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Fox's Napolitano says grand jury erred in Taylor case: 'I would have indicted all three of them'

Judge Andrew NapolitanoAndrew Peter NapolitanoFox's Napolitano says grand jury erred in Taylor case: 'I would have indicted all three of them' Fox's Napolitano: Supreme Court confirmation hearings will be 'World War III of political battles' Fox's Napolitano: 2000 election will look like 'child's play' compared to 2020 legal battles MORE during a Thursday interview argued he would have indicted all three officers involved in the death of Breonna Taylor, with the Fox News senior judicial analyst adding that the public may not be properly informed around what the grand jury heard during testimony.

The perspective comes after Kentucky prosecutors announced Wednesday its grand jury indicted one of three Louisville Metro police officers involved in Taylor's fatal shooting on three counts of wanton endangerment for firing shots into nearby apartments. Two other officers who were at the scene were not charged, with no charges filed in direct relation to the 26-year-old's death.  

“The law that permits the police to return fire and to defend themselves does not permit them to shoot blindly, aimlessly where they can’t see the target and they don’t even know [who] or what they’re shooting at,” Napolitano told "The Briefing" host Dana Perino. “I would have indicted all three of them and let them assert their affirmative defenses at the time of trial.”

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Napolitano also noted that what some of the public believes and what the grand jury heard are different, leading to protests and riots in Louisville and and two of the city's Metro police officers being shot on Wednesday night. Both are expected to recover, the city's mayor said at a Thursday press conference.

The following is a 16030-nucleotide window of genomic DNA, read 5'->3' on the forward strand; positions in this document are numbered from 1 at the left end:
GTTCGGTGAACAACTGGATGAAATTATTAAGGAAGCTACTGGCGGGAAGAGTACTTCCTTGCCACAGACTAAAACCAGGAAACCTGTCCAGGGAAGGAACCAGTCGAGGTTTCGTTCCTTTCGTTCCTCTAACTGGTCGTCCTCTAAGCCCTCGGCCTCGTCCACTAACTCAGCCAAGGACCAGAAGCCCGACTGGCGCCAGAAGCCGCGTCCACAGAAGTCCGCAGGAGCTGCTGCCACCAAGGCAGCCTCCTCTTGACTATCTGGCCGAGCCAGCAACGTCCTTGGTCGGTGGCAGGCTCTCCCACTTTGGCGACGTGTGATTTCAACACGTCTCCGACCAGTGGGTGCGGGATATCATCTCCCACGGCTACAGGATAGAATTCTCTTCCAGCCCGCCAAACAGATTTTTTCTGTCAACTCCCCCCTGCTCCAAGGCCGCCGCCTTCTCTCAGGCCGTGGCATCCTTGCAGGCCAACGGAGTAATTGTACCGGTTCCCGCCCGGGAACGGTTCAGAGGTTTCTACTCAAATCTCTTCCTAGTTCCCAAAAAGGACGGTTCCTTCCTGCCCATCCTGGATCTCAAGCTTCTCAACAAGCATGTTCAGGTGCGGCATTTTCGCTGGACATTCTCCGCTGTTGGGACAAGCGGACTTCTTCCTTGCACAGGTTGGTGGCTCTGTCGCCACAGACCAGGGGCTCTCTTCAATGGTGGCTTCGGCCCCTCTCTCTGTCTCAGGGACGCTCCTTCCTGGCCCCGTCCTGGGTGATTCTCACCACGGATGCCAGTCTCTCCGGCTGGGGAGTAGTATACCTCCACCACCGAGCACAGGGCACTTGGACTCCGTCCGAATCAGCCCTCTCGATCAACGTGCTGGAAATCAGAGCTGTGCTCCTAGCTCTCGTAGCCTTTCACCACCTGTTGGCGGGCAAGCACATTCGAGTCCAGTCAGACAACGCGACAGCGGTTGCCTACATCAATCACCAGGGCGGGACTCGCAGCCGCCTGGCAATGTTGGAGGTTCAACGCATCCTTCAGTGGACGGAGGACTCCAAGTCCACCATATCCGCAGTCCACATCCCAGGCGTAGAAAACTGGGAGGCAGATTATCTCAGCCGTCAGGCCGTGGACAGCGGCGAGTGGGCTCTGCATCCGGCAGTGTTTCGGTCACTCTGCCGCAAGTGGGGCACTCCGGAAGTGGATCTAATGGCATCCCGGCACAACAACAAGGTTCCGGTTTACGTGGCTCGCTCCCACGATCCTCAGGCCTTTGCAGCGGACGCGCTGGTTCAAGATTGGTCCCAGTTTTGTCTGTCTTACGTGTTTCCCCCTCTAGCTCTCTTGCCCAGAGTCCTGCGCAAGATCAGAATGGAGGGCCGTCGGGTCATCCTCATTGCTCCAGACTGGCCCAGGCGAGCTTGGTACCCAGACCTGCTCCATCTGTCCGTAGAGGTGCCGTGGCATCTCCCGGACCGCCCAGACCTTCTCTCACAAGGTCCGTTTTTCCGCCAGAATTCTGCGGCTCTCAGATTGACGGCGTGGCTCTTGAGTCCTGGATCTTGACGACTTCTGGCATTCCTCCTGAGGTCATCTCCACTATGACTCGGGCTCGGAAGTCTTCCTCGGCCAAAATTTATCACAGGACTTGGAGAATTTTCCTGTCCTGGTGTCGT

“The public seems to think this was a no-knock warrant, the grand jury heard there were knocks and shouts of ‘police, police.’ The public needs to know what the grand jury heard,” Napolitano said.

President TrumpDonald John TrumpTrump admin to announce coronavirus vaccine will be covered under Medicare, Medicaid: report Election officials say they're getting suspicious emails that may be part of malicious attack on voting: report McConnell tees up Trump judicial pick following Supreme Court vote MORE offered his condolences to the Taylor family while speaking to reporters at the White House on Thursday afternoon.

"I think it’s a sad thing and I give my regards to the family of Breonna. I also think it’s so sad what is happening, everything about that case, including law enforcement,” Trump said. “So many people suffering, so many people needlessly suffering. But with respect to Breonna, we give our regards to her family."

Trump did not offer comment on the grand jury decision.